NHS paid doctor £375 an hour

NHS spending on agency workers has risen sharply in the past financial year in spite of attempts to control such expenditure, according to figures issued by the Conservatives.

Andrew Lansley, shadow health secretary, cited examples of NHS Trusts paying “hugely inflated” salaries to temporary workers for covering shifts.

A nurse in Yeovil was paid £146 an hour, another in Derby £136 an hour, and an IT manager in Whittington received £400 an hour.

The freedom of information disclosures also show that an agency doctor in King’s Lynn was paid £375 an hour – equivalent to an annual salary of £660,000. Mr Lansley said that such payments divert funds from the front line and prove that Labour’s attempts to control health agency expenditure are failing.

The NHS spent £1.25bn on temps in 2008-09, according to figures provided by the department of health to the Tories. This was a sharp increase on the £831m spent the previous year and the £785m in 2006-07.

But it is below the £1.4bn bill that agencies presented to the NHS in both 2002-03 and 2003-04, when agencies accounted for 5.5 per cent of the payroll.

Patricia Hewitt, former health secretary, described agency pay as “massively expensive” and called for hospitals to use permanent staff instead.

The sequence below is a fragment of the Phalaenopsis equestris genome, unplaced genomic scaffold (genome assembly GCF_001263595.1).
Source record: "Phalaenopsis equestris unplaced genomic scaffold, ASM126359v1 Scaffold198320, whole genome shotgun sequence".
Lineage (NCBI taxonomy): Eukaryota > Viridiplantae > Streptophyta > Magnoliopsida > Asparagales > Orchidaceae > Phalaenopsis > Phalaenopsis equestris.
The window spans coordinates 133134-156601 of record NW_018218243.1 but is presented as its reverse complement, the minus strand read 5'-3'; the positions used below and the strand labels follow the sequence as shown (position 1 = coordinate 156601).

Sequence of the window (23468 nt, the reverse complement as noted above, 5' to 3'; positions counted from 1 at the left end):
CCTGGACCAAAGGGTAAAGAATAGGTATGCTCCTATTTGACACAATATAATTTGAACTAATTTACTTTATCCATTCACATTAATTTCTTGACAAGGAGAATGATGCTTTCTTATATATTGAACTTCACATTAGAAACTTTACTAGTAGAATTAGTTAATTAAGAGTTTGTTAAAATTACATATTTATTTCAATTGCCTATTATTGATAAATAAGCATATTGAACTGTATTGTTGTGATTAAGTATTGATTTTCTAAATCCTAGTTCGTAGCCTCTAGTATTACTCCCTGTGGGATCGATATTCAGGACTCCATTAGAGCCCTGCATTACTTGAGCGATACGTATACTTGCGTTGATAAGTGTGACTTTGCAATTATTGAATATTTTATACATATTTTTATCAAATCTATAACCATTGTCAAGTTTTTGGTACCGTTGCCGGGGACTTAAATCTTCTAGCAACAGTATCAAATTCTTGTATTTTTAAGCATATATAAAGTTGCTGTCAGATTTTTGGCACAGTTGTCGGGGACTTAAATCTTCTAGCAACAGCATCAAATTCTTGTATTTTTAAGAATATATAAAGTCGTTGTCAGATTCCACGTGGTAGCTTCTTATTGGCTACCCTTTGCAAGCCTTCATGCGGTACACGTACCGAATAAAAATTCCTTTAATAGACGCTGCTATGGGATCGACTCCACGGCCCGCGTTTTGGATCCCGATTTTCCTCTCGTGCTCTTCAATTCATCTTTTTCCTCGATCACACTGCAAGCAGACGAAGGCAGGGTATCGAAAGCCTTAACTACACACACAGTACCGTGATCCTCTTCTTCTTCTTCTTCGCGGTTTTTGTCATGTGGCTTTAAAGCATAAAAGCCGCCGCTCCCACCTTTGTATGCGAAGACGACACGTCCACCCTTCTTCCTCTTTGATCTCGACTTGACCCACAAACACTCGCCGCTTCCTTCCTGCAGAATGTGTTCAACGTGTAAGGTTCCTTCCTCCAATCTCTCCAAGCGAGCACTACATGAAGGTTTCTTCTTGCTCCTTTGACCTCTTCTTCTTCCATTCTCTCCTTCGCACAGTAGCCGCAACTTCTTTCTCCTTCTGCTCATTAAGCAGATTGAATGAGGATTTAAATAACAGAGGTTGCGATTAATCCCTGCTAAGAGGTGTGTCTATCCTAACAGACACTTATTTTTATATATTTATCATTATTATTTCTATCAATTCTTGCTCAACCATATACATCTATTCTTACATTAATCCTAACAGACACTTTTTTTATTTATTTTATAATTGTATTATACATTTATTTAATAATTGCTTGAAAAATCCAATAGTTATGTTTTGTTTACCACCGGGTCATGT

About 130,000 workers in the health service are not permanent staff.

While most trusts did not disclose fees paid to agencies, some of them received as much as 43 per cent of each payment, according to the Tories. The typical agency fee, among the 33 trusts that replied in detail, was 26 per cent.

Trusts and local authorities have been urged to pool resources to improve their purchasing power.

A report last year by Leeds university and the Economic and Social Research Council found that, although fees had dropped in recent years, temps were still generally more expensive than permanent staff.

The presence of temps, while “unavoidable”, could also damage the morale of permanent staff because they were often given easier tasks.

But the National Audit Office said last year that agency workers could be used as a way for the NHS to control costs. Temps could be cheaper because they did not receive the same training and perks as permanent staff.

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